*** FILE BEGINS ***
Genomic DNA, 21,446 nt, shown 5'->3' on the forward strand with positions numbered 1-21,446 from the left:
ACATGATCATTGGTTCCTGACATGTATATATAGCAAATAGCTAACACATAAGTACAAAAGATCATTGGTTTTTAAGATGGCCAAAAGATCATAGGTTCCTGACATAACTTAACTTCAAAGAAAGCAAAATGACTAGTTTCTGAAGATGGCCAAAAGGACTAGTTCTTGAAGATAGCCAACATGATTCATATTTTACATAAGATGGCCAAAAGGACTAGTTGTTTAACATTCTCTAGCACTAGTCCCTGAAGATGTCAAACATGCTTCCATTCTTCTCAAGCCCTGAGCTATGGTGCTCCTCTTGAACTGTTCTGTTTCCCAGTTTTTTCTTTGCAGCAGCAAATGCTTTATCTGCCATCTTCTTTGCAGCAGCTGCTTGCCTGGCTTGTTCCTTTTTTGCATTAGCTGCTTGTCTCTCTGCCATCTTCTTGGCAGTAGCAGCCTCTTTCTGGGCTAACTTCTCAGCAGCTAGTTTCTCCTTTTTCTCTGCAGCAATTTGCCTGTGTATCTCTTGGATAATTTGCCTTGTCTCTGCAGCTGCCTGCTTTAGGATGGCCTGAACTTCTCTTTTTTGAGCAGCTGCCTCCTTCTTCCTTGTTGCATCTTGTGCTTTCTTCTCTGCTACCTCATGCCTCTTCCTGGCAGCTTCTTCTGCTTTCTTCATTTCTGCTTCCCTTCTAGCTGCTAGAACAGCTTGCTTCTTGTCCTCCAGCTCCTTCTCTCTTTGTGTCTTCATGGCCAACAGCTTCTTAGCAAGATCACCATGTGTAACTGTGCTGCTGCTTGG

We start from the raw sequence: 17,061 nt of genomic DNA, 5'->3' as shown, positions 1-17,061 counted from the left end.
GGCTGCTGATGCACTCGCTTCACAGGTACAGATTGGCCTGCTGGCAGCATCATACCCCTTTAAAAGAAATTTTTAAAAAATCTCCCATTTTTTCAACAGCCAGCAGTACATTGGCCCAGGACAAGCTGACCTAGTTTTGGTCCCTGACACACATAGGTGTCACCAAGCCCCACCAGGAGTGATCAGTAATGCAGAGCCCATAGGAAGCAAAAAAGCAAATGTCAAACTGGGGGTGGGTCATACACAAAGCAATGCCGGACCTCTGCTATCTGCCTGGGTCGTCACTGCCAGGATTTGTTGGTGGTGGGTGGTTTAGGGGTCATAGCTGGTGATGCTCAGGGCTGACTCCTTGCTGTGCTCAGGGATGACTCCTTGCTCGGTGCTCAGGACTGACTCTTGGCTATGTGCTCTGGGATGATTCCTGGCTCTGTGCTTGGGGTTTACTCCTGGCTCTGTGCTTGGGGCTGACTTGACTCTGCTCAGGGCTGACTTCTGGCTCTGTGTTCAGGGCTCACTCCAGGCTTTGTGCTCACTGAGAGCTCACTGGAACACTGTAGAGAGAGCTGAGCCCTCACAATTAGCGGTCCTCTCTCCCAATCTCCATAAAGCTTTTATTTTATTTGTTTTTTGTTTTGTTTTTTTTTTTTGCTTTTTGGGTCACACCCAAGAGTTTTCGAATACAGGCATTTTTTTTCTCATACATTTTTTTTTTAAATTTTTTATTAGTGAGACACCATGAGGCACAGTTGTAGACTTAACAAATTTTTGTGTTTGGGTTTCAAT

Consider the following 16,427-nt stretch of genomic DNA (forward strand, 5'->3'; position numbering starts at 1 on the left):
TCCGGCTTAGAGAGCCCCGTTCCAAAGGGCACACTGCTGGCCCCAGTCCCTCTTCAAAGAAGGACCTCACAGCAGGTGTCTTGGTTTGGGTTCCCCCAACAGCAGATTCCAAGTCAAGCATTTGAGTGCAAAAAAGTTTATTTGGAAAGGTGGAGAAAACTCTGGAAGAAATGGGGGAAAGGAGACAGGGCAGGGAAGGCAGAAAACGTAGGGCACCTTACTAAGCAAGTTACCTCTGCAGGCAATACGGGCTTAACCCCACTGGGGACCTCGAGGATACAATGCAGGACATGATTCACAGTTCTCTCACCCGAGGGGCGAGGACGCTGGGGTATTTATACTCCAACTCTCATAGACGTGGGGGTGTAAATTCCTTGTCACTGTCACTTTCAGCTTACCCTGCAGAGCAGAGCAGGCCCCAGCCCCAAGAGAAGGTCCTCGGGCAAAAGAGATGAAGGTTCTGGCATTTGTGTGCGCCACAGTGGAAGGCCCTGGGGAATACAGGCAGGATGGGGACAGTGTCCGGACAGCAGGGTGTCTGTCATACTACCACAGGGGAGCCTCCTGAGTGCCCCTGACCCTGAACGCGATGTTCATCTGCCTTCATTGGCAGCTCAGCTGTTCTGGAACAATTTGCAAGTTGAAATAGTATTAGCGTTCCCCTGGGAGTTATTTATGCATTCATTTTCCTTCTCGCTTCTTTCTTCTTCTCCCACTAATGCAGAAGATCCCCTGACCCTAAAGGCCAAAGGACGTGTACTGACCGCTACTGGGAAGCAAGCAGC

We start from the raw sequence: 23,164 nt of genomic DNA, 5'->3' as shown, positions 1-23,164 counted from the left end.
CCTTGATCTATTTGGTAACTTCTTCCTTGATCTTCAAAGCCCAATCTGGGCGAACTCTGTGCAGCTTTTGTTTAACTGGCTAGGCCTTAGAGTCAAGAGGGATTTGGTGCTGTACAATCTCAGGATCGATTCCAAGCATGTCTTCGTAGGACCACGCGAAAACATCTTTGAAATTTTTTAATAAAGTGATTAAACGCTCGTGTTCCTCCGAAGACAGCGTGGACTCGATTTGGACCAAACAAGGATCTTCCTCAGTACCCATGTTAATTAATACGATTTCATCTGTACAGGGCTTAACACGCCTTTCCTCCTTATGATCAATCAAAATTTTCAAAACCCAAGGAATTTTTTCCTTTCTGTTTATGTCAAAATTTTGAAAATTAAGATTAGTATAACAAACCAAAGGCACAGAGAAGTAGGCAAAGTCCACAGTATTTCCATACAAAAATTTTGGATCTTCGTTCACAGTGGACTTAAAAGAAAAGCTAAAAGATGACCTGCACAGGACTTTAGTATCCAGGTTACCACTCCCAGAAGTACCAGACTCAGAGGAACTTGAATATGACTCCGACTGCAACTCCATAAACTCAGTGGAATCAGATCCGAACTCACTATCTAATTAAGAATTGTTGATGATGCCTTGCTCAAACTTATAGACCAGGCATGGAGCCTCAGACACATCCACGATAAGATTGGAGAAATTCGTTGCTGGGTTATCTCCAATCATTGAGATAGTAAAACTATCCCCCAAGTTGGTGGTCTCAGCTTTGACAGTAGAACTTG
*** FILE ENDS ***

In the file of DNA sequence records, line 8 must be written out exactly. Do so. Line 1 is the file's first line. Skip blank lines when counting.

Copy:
CCTTGATCTATTTGGTAACTTCTTCCTTGATCTTCAAAGCCCAATCTGGGCGAACTCTGTGCAGCTTTTGTTTAACTGGCTAGGCCTTAGAGTCAAGAGGGATTTGGTGCTGTACAATCTCAGGATCGATTCCAAGCATGTCTTCGTAGGACCACGCGAAAACATCTTTGAAATTTTTTAATAAAGTGATTAAACGCTCGTGTTCCTCCGAAGACAGCGTGGACTCGATTTGGACCAAACAAGGATCTTCCTCAGTACCCATGTTAATTAATACGATTTCATCTGTACAGGGCTTAACACGCCTTTCCTCCTTATGATCAATCAAAATTTTCAAAACCCAAGGAATTTTTTCCTTTCTGTTTATGTCAAAATTTTGAAAATTAAGATTAGTATAACAAACCAAAGGCACAGAGAAGTAGGCAAAGTCCACAGTATTTCCATACAAAAATTTTGGATCTTCGTTCACAGTGGACTTAAAAGAAAAGCTAAAAGATGACCTGCACAGGACTTTAGTATCCAGGTTACCACTCCCAGAAGTACCAGACTCAGAGGAACTTGAATATGACTCCGACTGCAACTCCATAAACTCAGTGGAATCAGATCCGAACTCACTATCTAATTAAGAATTGTTGATGATGCCTTGCTCAAACTTATAGACCAGGCATGGAGCCTCAGACACATCCACGATAAGATTGGAGAAATTCGTTGCTGGGTTATCTCCAATCATTGAGATAGTAAAACTATCCCCCAAGTTGGTGGTCTCAGCTTTGACAGTAGAACTTG